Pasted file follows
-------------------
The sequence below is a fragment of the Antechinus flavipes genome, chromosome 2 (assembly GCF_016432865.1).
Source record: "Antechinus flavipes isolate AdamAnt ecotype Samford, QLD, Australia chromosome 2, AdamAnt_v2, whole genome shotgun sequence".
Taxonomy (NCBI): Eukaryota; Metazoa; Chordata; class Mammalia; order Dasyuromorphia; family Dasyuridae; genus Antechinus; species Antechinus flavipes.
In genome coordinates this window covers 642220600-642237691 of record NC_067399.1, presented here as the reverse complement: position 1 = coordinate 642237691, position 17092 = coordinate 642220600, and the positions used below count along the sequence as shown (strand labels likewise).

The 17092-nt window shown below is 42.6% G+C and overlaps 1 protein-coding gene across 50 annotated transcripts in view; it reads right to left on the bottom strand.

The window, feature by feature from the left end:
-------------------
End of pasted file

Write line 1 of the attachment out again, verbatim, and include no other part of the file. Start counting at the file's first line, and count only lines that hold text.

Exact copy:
The sequence below is a fragment of the Antechinus flavipes genome, chromosome 2 (assembly GCF_016432865.1).